Take a step sideways to another bunch of German experimentalists in Berlin, on the other side of the country, at the same time: Conrad Schnitzler, Hans-Joachim Roedelius, and Dieter Mœbius. They met at the Zodiak Free Arts Lab, one of the very early (perhaps the first) underground music clubs to emerge in Berlin, and they quickly formed a new music ensemble called Kluster. On tonight's show I played the opening track of their very first album, Klopfzeichen. This was recorded in 1970, two years after Canaxis. With the eschewing of rock riffs, the layering of speech (recorded live here rather than from radio transmissions or other found recordings), and the building of a rich electronic musical panorama makes it easy for us to draw a linking thread between the two and indeed Holger Czukay was to later collaborate with the revamped Berlin ensemble, which, upon the departure of Conrad Schnitzler, became the somewhat more rock-oriented Cluster, not unlike the move that Czukay himself made around the same time as he formed and advanced Can. But the electronic soundscape of Kluster does not have the soothing ambience of Canaxis. Rather, it is harsh and brutal, reflecting much of the industrial coldness of steel and glass in the post-war, rebuilt Germany.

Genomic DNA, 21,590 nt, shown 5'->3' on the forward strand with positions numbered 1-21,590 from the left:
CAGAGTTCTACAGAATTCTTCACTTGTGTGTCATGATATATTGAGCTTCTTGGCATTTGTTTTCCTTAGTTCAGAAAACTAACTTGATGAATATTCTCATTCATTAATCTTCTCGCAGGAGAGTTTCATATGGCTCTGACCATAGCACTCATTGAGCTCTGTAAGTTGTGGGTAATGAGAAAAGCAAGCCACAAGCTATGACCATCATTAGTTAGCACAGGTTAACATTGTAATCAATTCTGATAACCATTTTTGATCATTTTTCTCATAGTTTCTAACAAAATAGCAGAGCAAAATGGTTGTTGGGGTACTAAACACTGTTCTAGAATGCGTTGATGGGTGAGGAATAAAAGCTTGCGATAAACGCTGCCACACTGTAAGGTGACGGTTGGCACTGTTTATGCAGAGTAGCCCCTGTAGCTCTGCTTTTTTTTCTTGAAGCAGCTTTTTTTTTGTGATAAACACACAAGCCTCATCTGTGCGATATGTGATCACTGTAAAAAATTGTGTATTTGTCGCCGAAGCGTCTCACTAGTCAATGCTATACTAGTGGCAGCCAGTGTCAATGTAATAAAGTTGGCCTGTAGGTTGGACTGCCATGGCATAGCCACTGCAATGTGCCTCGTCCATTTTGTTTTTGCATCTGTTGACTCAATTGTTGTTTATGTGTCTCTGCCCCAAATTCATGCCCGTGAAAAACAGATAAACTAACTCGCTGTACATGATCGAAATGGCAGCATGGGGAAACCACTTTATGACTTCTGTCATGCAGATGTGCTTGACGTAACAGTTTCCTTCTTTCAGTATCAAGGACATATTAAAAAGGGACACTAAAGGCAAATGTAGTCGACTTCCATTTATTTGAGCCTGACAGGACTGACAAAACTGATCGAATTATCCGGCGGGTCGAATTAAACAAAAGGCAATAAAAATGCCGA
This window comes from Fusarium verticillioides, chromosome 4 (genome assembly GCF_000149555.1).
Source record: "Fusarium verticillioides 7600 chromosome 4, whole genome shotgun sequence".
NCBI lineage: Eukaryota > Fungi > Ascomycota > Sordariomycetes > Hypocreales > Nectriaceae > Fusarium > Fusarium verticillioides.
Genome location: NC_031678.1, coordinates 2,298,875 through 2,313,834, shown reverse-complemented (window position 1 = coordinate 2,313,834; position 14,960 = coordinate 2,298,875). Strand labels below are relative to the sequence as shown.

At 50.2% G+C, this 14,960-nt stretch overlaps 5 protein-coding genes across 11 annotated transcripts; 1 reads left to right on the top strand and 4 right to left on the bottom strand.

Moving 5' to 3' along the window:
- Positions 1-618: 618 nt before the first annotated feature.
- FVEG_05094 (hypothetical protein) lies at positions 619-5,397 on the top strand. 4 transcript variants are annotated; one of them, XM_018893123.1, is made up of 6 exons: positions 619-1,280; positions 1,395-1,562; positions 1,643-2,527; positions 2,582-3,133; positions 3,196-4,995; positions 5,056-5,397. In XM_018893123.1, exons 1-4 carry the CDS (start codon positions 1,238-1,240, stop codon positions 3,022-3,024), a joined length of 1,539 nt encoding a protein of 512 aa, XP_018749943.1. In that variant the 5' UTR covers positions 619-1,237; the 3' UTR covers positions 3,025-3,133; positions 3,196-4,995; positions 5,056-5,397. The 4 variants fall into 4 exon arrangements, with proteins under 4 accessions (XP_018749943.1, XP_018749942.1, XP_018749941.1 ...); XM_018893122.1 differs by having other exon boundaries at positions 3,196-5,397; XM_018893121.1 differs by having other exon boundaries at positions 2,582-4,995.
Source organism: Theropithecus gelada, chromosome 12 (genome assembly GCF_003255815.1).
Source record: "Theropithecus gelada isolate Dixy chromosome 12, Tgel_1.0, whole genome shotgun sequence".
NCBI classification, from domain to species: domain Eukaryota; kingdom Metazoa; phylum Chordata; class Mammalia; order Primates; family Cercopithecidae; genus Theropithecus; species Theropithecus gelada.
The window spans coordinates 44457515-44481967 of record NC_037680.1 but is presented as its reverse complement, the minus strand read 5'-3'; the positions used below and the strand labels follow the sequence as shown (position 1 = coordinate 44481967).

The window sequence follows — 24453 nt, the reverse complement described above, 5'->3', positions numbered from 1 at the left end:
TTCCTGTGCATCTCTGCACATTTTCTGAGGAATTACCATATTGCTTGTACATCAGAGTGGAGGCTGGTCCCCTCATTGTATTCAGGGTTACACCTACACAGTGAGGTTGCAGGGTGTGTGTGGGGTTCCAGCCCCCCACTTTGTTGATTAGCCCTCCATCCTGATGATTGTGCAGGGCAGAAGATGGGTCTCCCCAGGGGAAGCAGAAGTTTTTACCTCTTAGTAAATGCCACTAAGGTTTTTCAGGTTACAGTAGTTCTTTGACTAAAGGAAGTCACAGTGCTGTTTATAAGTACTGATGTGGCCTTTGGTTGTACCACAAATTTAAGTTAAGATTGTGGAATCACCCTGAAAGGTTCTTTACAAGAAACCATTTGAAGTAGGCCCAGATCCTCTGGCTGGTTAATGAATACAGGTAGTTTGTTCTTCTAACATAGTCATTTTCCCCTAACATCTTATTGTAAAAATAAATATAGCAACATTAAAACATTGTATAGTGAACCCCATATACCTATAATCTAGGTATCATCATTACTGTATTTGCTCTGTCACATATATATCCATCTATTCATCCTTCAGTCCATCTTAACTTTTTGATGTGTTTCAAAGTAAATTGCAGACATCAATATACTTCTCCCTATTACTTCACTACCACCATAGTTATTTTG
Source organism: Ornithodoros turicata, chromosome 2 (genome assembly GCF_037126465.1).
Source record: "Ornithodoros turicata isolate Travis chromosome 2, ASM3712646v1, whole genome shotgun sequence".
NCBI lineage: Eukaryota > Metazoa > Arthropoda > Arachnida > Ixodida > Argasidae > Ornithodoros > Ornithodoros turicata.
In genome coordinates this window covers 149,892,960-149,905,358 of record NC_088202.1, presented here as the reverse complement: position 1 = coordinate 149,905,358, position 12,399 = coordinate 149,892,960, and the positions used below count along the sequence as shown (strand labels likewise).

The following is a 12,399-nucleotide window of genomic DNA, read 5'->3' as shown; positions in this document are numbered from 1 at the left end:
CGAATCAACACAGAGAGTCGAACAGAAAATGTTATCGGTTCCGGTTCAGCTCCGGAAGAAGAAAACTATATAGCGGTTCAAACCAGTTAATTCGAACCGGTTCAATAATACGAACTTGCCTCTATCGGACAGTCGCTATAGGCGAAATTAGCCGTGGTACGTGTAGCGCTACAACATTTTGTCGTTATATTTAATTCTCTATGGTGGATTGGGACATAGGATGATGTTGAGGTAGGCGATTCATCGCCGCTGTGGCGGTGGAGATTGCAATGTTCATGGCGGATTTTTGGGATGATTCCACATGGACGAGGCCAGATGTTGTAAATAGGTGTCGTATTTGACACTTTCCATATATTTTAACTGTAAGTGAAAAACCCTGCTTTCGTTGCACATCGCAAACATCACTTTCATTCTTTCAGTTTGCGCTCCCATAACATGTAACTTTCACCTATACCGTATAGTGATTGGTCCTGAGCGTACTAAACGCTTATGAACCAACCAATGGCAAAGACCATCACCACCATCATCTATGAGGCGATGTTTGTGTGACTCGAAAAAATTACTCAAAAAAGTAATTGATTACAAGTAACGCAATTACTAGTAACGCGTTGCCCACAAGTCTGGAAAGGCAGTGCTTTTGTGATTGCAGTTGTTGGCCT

Fast forward now to the 21st Century. In her newly released album on hat[now]ART, Australian composer, performer and academic, Cat Hope, describes in the album's liner notes an emerging trend in urban architecture to design places that are intended to be uncomfortable so as to deter loitering. We see it in modern park benches that homeless people cannot sleep on, and in public spaces that are harsh and aggressive and that you want to walk through as quickly as you can rather than hang about in them. In her 2015 work for solo double bass and electronics, Dynamic Architecture I, Cat Hope takes this idea and applies it figuratively: both in the design of the graphic score which is realised by the double bass player, and in the densely layered drones of the electronic part which is embedded into this and which plays throughout the piece.